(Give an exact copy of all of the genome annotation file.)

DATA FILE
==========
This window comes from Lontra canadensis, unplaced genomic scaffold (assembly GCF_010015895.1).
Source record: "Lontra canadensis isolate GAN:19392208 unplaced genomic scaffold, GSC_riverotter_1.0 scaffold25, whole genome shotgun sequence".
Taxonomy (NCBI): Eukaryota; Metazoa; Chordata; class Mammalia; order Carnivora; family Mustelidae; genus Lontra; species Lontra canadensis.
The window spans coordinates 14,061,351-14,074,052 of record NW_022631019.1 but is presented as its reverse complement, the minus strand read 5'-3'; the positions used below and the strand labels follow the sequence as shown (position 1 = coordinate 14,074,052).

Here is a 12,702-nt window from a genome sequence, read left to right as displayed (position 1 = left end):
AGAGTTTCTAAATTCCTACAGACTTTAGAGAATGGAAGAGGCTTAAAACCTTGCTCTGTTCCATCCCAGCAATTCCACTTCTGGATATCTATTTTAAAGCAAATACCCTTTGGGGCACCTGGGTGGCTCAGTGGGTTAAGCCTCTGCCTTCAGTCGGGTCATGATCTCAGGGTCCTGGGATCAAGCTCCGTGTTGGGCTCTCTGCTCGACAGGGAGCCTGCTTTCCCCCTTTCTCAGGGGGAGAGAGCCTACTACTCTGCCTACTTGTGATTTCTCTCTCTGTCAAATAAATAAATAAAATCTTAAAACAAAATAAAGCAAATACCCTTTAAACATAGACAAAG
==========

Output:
This window comes from Lontra canadensis, unplaced genomic scaffold (assembly GCF_010015895.1).
Source record: "Lontra canadensis isolate GAN:19392208 unplaced genomic scaffold, GSC_riverotter_1.0 scaffold25, whole genome shotgun sequence".
Taxonomy (NCBI): Eukaryota; Metazoa; Chordata; class Mammalia; order Carnivora; family Mustelidae; genus Lontra; species Lontra canadensis.
The window spans coordinates 14,061,351-14,074,052 of record NW_022631019.1 but is presented as its reverse complement, the minus strand read 5'-3'; the positions used below and the strand labels follow the sequence as shown (position 1 = coordinate 14,074,052).

Here is a 12,702-nt window from a genome sequence, read left to right as displayed (position 1 = left end):
AGAGTTTCTAAATTCCTACAGACTTTAGAGAATGGAAGAGGCTTAAAACCTTGCTCTGTTCCATCCCAGCAATTCCACTTCTGGATATCTATTTTAAAGCAAATACCCTTTGGGGCACCTGGGTGGCTCAGTGGGTTAAGCCTCTGCCTTCAGTCGGGTCATGATCTCAGGGTCCTGGGATCAAGCTCCGTGTTGGGCTCTCTGCTCGACAGGGAGCCTGCTTTCCCCCTTTCTCAGGGGGAGAGAGCCTACTACTCTGCCTACTTGTGATTTCTCTCTCTGTCAAATAAATAAATAAAATCTTAAAACAAAATAAAGCAAATACCCTTTAAACATAGACAAAG